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Why Jump thinks it can do 'Netflix for games' right

Why Jump thinks it can do 'Netflix for games' right

The notion of ‘Netflix for games’ isn’t exactly new.

Services such as Gaikai and On Live, as well as Nvidia’s GeForce Now, have tried to use this streaming content business model, but thus far, results have been mixed to poor.

But a new company called Jump is giving this sector a try, and it has a slightly different approach.

Founded by developer Anthony Palma, formerly of Kermdinger Studios, which was working on an unreleased game called Stunt Runner, Jump promises to fix a lot of the problems streaming services in the games sector have.

"We saw that the market needed something like this to really help game developers get their projects discovered and distributed across multiple platforms," Palma says.

"That logical next step in the life cycle is clear. If you look at the movie industry, they go on premium sales and cinema tickets, but when those dip off they have secondary channels like HBO or Netflix or Hulu. That doesn't really exist in games. There are just Steam Sales and Humble Bundles. We had an opportunity to fill that bucket and we just saw the tech coming because we were a developer and that's what led us to Jump today.”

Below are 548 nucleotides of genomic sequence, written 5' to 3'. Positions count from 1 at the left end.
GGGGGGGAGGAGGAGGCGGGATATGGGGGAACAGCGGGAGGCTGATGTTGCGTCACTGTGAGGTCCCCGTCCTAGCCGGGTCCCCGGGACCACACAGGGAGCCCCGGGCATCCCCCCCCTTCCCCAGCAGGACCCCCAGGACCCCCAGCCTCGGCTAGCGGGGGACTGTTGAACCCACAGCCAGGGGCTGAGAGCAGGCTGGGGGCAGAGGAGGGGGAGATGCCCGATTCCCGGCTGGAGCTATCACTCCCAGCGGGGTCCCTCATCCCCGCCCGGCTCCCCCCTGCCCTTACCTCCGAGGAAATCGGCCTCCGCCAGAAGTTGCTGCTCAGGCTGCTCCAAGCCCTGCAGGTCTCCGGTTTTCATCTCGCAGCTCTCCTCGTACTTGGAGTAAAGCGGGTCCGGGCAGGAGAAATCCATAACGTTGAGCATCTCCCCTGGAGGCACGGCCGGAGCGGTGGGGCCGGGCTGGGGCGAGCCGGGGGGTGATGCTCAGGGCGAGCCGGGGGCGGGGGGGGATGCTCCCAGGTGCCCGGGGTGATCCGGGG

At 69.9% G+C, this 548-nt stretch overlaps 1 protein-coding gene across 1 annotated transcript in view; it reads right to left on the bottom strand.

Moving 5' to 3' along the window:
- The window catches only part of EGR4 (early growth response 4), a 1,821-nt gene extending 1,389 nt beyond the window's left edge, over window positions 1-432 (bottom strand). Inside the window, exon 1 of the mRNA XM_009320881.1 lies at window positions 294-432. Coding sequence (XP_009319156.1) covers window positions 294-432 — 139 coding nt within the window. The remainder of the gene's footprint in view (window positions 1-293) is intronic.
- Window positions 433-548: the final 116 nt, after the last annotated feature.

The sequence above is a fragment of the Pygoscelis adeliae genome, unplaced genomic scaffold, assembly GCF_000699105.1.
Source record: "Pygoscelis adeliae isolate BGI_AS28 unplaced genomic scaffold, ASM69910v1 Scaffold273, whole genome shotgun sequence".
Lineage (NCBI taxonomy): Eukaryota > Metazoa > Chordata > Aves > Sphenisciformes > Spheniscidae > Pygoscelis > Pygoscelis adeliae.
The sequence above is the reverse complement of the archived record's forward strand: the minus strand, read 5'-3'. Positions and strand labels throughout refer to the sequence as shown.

Palma says that Jump will help developers achieve revenue over a long period of time, like streaming services do for films

The streaming ‘Netflix for games’ model is nothing new, and after the failure(s) of companies like On Live, this kind of tech doesn’t exactly have the best reputation. But Palma believes that Jump’s tech sets it apart from other services in the market.

“If you look at OnLive or Gaikai, and even with what Xbox is doing now with GamePass, there have been a few problems in the past,” Palma explains.

“One was the tech; streaming is fine for movies or TV because you know what's coming next, so you can buffer a certain amount and there's no latency or quality issues. With games, because they’re interactive, there's always an inherent amount of latency between my inputs and the game receiving them on the server and sending me the video back. It just doesn't work for most game experiences. Anything twitchy, anything that would be an eSport, VR, none of that would work on streaming. The tech is the problem. It was also really expensive to run streaming services.

“Our HyperJump tech also delivers the game locally to your device, but only temporarily and in chunks. What that means is you don't need to wait for a full download, you don't need to permanently install a new game and take up hard drive space, but we are also not streaming it. It is running locally as if it were installed, but it's not permanently installed. That's how you get a quick load time, that's how you are able to run the game as if you were installed.